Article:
FIG. 3 is an illustration of operation of a security alert prioritization system, according to an implementation. Security alert prioritization system 300 includes graph generator (or graph generator module) 310, inference module 320, identification module 330, and priority module 340. Although these particular modules (i.e., combinations of hardware and software) and various other modules are illustrated and discussed in relation to FIG. 3 and other example implementations, other combinations or sub-combinations of modules can be included within other implementations. Said differently, although the modules illustrated in FIG. 3 and discussed in other example implementations perform specific functionalities in the examples discussed herein, these and other functionalities can be accomplished, implemented, or realized at different modules or at combinations of modules. For example, two or more modules illustrated and/or discussed as separate can be combined into a module that performs the functionalities discussed in relation to the two modules. As another example, functionalities performed at one module as discussed in relation to these examples can be performed at a different module or different modules.

Graph generator 310 accesses network activity records 350 to generate host-domain access map 361. Network activity records describe and/or record network traffic between hosts and domains. For example, network activity records can be included in network proxy log files, Dynamic Name System (DNS) log files, security alerts, web server logs, and/or one or more data stores that record accesses or requests for access between hosts and domains.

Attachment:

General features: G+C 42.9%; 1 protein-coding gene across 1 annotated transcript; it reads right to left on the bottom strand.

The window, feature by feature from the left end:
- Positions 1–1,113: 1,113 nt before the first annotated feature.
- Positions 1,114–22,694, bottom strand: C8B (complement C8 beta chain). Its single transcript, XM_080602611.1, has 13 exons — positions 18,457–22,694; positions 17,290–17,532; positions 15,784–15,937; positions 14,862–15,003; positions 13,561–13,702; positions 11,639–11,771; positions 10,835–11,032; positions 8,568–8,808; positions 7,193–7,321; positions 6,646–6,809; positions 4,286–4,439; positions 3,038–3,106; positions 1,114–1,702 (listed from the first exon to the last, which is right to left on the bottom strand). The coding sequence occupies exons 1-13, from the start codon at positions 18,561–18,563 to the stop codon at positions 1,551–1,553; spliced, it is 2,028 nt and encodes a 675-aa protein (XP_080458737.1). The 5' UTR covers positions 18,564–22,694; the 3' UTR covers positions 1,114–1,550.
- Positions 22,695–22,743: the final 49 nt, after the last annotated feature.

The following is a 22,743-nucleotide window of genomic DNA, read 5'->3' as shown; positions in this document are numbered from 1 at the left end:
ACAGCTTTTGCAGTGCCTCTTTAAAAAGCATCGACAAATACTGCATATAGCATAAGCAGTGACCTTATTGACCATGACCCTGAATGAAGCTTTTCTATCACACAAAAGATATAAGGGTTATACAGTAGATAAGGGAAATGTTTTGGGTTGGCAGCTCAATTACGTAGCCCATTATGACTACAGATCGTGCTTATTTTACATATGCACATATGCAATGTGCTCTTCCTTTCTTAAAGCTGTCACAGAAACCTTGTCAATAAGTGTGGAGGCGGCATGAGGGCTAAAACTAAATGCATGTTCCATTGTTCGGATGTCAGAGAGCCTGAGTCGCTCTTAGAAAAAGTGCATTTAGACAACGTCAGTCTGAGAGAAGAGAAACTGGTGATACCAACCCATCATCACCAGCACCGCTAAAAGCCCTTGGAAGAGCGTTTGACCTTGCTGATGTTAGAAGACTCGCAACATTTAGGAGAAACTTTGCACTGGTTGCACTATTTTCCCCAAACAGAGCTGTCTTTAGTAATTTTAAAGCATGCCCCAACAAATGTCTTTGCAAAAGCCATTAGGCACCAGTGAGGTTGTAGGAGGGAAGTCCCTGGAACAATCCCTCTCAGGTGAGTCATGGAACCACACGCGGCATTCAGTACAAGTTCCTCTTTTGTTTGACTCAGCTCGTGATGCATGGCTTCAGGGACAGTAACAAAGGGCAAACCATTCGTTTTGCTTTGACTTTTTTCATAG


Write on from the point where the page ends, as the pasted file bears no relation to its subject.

A host-domain access map is a data structure that describes which hosts have exchanged network traffic with (or accessed) which domains. As examples of host-domain access maps, FIG. 4 is an illustration of a representation of a host-domain access map, according to an implementation, and FIG. 5 is an illustration of a representation of a host-domain access map, according to another implementation. Host-domain access map 400 in FIG. 4 is represented as a graph. The graph includes nodes H10, H20, and H30 representing hosts; nodes D10, D20, D30, and D40 represented domains; and edges E11, E13, E22, E24, E31, and E34 representing accesses between those nodes.

More specifically, edge E11 indicates that a host associated with node H10 exchanged are attempted to exchange network traffic with a domain associated with node D10; edge E13 indicates that a host associated with node H10 exchanged are attempted to exchange network traffic with a domain associated with node D30; edge E22 indicates that a host associated with node H20 exchanged are attempted to exchange network traffic with a domain associated with node D20; edge E24 indicates that a host associated with node H20 exchanged are attempted to exchange network traffic with a domain associated with node D40; edge E31 indicates that a host associated with node H30 exchanged are attempted to exchange network traffic with a domain associated with node D10; and edge E34 indicates that a host associated with node H30 exchanged or attempted to exchange network traffic with a domain associated with node D40. Each node can include a security state for the host or domain associated with that node. For example, the nodes illustrated with dashed lines (i.e., nodes H10, D20, and D30) can have a malicious or severe security state, and the nodes illustrated with solid lines (i.e., nodes H20, H30, D10, and D40) can have a benign security state.